Dealerships compete during a conference’s best-innovations contest.
Karbaum wins top prize.
LAS VEGAS – Sit back, relax and enjoy the dealership. The Weins dealership group isn’t quite saying that to customers, but it is doing its own take on something else from the airline industry: the boarding pass.
The Weins version resembles what fliers get. But instead of flight information, the dealership’s boarding pass contains “everything a customer needs to keep an appointment,” says e-commerce manager Robert Karbaum.
Weins sends the e-passes to people who schedule showroom appointments through a call center. “It is designed for mobile devices, it’s interactive and it’s fun,” says Karbaum.
The boarding pass is no dud of an idea. It’s clever enough to win top prize in a best-idea contest at this year’s DrivingSales Executive Summit here.
Karbaum cites nearly a 70% increase in kept appointments across the 7-franchise metro Toronto dealership group since the program began in March. Weins plans to expand the idea to the service department.
The boarding passes contain click icons to call the dealership, get directions and add online-calendar entries.
An email function gets a lot of use. “We receive many emails through the boarding passes,” Karbaum says. “Customers use it to reschedule. Better they do that than not show up and leave a salesperson sitting there.”
Airlines build customer obligation with boarding passes, Karbaum tells WardsAuto. “We try to do the same thing. Building obligation increases your appointment-show ratio.”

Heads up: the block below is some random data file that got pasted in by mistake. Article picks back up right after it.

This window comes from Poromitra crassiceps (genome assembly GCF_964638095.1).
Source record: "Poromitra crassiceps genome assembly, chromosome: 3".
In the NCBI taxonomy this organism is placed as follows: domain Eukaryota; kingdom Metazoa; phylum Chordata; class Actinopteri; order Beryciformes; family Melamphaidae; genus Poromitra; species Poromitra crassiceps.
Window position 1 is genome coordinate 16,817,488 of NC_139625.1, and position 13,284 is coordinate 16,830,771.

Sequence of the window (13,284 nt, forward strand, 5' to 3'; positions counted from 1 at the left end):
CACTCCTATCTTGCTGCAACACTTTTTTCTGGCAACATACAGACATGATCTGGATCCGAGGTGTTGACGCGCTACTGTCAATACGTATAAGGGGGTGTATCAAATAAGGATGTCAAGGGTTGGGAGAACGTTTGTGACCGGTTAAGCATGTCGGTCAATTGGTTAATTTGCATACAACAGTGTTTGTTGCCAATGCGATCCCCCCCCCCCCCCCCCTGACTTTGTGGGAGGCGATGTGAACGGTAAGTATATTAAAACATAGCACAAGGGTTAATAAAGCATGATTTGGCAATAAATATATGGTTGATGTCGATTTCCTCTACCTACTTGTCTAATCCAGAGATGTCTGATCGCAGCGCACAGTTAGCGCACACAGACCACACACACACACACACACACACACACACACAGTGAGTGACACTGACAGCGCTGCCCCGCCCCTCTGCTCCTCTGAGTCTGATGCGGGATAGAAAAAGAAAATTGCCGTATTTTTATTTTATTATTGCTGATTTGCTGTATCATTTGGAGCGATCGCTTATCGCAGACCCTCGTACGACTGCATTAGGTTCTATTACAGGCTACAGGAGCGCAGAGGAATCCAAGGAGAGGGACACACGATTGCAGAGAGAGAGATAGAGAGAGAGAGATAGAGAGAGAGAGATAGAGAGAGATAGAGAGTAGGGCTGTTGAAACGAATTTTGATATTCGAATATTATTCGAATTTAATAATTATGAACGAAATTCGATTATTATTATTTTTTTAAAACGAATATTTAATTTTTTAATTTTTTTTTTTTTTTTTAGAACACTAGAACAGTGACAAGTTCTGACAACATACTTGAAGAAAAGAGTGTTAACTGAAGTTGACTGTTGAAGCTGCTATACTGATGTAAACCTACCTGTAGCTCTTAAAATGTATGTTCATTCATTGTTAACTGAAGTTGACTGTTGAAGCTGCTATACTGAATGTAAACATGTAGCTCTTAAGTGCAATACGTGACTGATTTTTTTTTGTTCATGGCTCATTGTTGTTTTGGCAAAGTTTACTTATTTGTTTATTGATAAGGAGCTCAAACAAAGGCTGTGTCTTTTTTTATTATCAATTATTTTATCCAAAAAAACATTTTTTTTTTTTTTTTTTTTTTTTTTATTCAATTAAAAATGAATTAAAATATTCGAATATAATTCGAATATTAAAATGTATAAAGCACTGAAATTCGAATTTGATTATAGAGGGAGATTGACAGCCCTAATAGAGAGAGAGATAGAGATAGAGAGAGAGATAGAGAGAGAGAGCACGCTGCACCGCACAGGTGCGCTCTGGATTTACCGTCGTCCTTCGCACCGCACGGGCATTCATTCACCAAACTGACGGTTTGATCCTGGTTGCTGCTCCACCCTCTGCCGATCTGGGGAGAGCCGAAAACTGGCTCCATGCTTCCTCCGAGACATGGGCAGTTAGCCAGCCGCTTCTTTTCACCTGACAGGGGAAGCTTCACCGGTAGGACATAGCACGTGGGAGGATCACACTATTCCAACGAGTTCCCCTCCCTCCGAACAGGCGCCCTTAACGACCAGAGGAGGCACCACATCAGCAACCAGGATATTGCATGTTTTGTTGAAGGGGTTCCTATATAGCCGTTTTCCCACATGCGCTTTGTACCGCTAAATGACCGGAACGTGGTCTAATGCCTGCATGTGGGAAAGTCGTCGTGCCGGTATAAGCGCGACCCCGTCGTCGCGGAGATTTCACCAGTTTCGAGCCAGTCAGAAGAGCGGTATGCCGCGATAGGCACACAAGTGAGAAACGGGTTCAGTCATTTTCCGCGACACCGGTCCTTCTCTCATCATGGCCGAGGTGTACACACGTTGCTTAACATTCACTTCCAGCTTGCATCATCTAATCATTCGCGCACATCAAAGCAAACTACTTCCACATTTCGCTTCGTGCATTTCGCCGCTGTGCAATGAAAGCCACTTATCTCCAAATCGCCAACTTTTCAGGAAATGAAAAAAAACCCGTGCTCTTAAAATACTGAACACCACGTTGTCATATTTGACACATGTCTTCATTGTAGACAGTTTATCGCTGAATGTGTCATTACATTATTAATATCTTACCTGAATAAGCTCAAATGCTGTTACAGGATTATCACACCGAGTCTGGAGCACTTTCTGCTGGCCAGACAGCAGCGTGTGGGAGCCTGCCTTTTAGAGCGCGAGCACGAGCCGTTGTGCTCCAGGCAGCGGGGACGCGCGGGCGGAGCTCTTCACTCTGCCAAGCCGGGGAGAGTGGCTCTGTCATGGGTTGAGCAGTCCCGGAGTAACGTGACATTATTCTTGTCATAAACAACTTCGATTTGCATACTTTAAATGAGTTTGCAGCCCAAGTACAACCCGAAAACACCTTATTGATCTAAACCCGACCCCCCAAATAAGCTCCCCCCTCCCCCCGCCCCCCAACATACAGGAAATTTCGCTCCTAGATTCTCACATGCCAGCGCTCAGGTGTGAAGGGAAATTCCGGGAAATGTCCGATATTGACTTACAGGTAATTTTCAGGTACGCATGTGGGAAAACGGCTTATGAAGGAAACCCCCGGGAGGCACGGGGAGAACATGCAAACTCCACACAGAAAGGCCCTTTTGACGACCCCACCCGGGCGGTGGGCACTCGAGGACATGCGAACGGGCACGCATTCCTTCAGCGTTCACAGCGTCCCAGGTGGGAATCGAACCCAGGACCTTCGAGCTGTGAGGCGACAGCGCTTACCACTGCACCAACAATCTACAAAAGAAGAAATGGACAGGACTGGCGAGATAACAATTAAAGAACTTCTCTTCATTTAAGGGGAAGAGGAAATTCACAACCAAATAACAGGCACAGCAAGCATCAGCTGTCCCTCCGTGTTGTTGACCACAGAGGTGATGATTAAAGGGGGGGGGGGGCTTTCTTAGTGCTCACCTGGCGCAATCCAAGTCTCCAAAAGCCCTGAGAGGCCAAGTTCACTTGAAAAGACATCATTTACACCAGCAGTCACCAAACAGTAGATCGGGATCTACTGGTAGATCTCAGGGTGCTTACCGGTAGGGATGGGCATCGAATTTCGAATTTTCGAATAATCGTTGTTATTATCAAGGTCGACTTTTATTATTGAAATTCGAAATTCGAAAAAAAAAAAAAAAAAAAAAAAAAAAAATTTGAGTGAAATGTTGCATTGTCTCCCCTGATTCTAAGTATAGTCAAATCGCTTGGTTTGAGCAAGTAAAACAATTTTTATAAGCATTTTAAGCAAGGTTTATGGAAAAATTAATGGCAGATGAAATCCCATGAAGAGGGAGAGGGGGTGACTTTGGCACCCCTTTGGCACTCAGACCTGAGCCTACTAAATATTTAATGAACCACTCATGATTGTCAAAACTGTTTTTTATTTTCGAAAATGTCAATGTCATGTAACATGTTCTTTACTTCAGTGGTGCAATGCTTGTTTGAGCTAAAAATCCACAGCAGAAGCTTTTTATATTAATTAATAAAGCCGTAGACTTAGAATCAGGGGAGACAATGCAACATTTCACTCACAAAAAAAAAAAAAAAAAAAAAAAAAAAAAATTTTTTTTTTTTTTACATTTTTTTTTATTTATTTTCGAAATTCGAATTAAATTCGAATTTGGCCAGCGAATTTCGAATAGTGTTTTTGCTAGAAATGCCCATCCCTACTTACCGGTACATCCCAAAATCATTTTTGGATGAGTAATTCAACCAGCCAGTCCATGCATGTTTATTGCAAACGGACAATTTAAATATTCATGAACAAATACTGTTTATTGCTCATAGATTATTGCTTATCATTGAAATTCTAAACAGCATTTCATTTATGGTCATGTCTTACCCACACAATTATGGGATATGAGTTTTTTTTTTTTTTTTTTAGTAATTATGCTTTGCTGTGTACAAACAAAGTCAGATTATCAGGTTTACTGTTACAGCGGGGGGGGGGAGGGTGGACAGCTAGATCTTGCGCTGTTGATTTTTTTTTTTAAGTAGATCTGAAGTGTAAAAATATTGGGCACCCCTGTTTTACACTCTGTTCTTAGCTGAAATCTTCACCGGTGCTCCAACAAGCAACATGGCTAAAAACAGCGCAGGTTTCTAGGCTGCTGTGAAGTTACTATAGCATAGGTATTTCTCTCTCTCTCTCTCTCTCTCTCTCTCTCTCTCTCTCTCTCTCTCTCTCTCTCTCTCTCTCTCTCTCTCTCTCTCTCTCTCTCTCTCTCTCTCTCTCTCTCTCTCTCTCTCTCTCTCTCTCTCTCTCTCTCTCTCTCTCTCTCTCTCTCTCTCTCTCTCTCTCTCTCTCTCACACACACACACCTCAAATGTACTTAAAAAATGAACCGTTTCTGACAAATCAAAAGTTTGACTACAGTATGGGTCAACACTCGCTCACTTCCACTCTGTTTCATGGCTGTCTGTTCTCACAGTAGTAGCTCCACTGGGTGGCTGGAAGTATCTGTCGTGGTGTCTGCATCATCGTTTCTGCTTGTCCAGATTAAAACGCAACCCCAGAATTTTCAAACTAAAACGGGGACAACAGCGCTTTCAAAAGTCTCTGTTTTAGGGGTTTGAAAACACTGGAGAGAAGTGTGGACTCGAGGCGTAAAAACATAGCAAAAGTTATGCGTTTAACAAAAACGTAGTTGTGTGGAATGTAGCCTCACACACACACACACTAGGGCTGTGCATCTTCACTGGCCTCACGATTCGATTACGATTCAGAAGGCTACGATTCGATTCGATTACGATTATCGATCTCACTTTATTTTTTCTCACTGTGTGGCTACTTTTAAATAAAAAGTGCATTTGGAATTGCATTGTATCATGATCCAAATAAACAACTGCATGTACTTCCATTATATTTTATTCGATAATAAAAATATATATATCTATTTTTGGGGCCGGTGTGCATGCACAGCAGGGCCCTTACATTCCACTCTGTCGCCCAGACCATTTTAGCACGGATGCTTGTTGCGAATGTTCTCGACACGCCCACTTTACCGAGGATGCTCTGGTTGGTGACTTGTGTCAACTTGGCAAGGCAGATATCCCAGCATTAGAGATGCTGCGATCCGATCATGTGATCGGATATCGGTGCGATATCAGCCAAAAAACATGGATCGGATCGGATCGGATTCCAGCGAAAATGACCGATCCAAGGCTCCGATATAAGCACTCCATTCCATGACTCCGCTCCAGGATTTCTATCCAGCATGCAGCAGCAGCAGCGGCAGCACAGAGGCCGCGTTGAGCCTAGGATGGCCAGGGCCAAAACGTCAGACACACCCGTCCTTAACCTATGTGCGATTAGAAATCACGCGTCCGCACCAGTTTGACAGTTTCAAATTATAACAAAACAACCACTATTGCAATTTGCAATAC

Call-center phone operators who slate appointments tell customers what the boarding pass is and to expect to receive one. Explaining that is important, because otherwise, an emailed pass could get lost in the shuffle or end up in a junk-mail file, Karbaum says.
He has created a website, www.appointmentboardingpass.com, containing free instructions and a template for interested dealerships.
He receives $3,000 for the entry judged as the best of five presented at the contest sponsored by Cobalt, an online marketer. “I’m surprised I won, because a lot of the other presenters were fantastic,” he says.
Runners-up and their ideas:
- Zak Freed, e-commerce director at McCombs Automotive, wins $2,000 for an online initiative that encourages people to sell their cars to the San Antonio-based dealership group.
- It is a way for the group to replenish its used-car inventory. “The goal is to find the right vehicle, the right person and the right process that can cut a check fast, if a title is free and clear,” he says. “We buy about 25% of the cars from people we talk to. Usually, a price-difference issue prevents the consummation of a sale.”
- Earning $1,000 for her “Picture-Perfect Reputation Management” presentation is Megan Barto, marketing director for Ciocca . The Florida store spent $650 on electronic picture frames. Those are loaded with screen shots of positive customer reviews and photos of smiling buyers with newly purchased cars.
- The picture frames are put on salespeople’s desks so seated shoppers can see the images that change at 10-second intervals. “Everything about selling cars involves a strategy,” Barto says. “This one is cheap, quick and easy. It’s better than having copies of Car and Driver on a desk.”
- Mark Brady, chief technology and marketing officer at Fisher Honda-Kia in Boulder, CO, collects $1,000 for an effort that involves shifting to all-digital advertising and measuring the return on investment and leads-to-converted-sales ratios through data analysis.
- It is important to look at actionable leads,” he says, adding that the tracking also evaluates email campaign results and holds third-party lead providers more accountable.
- Another $1,000 winner is Jason Stum, digital marketing manager for the LaFontaine Automotive Group in metro Detroit, for a presentation called “How To Visualize Big Data in the Dealership.”
- The initiative exports spreadsheet customer information and converts it into graphics, maps and other easier-to-understand visuals.
- “We have (customer-relationship management computer systems) loaded with big data waiting to be analyzed,” he says. “This allows us to make smarter marketing decisions.”